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USU’s Space Crop Expert Separates Fact from Fiction on Farming in Space

Lynnette Harris


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Bruce Bugbee

Professor Bruce Bugbee’s job title, director of Utah State University’s Crop Physiology Laboratory, conjures thoughts of a scientist whose work is firmly rooted in the earth. Rooted in the earth on Earth, that is. But for the past 33 years, the majority of Bugbee’s research has focused on how to grow food in space.

The book and now major movie The Martian makes growing food in space, or more precisely, on Mars key to the hero’s survival. As sci-fi fans head to theaters to see how fictional astronaut Mark Watney figures out how to survive, Bugbee has been busy explaining some of the finer points of the science of growing plants in space to reporters and examining what the story gets right and where it’s more fiction than science.

Fielding questions from journalists and writing invited guest commentaries isn’t the usual day’s work for the Department of Plants, Soils and Climate faculty member, but Bugbee considers it part of his job as an educator.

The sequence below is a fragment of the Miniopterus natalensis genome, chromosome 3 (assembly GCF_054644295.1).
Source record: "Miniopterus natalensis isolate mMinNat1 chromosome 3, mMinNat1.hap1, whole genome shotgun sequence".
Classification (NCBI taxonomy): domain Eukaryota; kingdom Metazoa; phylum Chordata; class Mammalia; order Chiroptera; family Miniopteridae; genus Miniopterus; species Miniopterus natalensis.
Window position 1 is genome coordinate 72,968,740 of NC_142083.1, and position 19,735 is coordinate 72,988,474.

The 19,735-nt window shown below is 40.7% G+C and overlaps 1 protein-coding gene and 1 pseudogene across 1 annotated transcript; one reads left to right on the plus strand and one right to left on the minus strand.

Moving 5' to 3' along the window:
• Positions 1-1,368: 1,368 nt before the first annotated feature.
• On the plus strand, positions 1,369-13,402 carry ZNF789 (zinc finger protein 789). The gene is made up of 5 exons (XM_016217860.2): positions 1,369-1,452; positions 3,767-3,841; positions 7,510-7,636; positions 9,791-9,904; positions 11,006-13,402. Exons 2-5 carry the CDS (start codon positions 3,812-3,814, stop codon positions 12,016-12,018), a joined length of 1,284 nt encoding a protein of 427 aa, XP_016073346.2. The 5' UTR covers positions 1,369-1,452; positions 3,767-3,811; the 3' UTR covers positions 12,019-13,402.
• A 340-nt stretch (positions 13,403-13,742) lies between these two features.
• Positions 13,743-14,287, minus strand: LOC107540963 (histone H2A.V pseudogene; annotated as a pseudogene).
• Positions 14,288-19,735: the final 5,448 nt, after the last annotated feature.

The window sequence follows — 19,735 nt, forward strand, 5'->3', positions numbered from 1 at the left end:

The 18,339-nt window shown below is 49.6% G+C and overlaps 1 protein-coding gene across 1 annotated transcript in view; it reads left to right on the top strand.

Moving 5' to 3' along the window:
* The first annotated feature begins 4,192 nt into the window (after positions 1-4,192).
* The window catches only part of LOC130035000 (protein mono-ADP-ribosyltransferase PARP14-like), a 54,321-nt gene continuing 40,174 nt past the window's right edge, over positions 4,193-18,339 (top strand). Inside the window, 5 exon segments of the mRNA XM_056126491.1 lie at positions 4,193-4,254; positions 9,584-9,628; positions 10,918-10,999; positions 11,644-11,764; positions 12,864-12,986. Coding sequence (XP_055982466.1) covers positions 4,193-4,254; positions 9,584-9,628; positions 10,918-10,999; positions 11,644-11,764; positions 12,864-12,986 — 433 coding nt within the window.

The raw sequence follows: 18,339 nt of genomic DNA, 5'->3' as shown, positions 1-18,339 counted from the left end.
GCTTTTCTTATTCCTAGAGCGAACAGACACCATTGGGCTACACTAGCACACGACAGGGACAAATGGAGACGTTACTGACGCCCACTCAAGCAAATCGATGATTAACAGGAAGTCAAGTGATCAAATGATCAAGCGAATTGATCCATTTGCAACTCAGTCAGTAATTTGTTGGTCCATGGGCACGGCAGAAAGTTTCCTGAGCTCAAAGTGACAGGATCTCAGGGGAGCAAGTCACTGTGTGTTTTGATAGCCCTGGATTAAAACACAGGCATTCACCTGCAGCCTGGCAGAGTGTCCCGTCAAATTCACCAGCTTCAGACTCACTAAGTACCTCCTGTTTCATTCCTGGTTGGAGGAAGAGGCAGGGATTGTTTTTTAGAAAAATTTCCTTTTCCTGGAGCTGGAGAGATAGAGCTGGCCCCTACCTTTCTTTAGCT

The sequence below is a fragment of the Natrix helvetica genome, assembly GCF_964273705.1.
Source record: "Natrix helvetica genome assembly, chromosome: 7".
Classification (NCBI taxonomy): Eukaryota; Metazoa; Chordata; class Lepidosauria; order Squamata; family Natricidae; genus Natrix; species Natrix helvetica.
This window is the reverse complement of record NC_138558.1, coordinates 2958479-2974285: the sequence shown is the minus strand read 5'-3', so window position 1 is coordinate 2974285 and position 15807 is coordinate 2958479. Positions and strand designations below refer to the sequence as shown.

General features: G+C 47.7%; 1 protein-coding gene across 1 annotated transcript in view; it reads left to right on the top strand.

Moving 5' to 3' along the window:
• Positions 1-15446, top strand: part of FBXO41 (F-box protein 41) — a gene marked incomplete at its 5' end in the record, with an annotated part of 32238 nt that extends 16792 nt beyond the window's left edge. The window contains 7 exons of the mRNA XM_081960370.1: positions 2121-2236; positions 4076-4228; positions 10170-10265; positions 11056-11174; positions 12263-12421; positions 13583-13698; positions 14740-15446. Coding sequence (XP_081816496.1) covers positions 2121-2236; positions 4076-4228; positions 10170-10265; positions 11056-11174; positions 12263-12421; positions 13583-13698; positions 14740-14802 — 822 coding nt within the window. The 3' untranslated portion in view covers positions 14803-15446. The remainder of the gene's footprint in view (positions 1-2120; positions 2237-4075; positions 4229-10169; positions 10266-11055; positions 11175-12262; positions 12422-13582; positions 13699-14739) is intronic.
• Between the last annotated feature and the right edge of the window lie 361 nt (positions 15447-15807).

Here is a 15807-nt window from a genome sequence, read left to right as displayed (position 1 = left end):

“Every decade or so a science fiction story ignites the collective imagination for what might be, Bugbee said.  “The Martian is one of those stories.  It speaks to the fundamental satisfaction of growing our own food: in gardens, on rooftops, and in our living rooms in the winter. I am fortunate to be working with NASA on the challenges of food production in space.  It’s a topic that engages intellects and inspires people to become more food self-sufficient.”

After reading the book that inspired the movie, Bugbee observed, “Mark Watney would have benefitted from taking a few courses in USU’s Department of Plants, Soils and Climate– Soil Science 3000, for example. Watney figured he needed to add 40 liters of water per cubic meter to powder dry Martian soil and that would be enough to grow potatoes. This equates to less than three tablespoons of water to a liter of dry soil. Soils need five to eight times this much water for productive crop production. But don’t get hung up on the errors.  Correct them with a green pen and enjoy the science fiction.” 

National and International Media Mentions

Read about where Bugbee and others say The Martian gets the science right and wrong in coverage from around the world.

Writer: Lynnette Harris, USU, 435-797-2189 (office), 435-764-6936 (cell),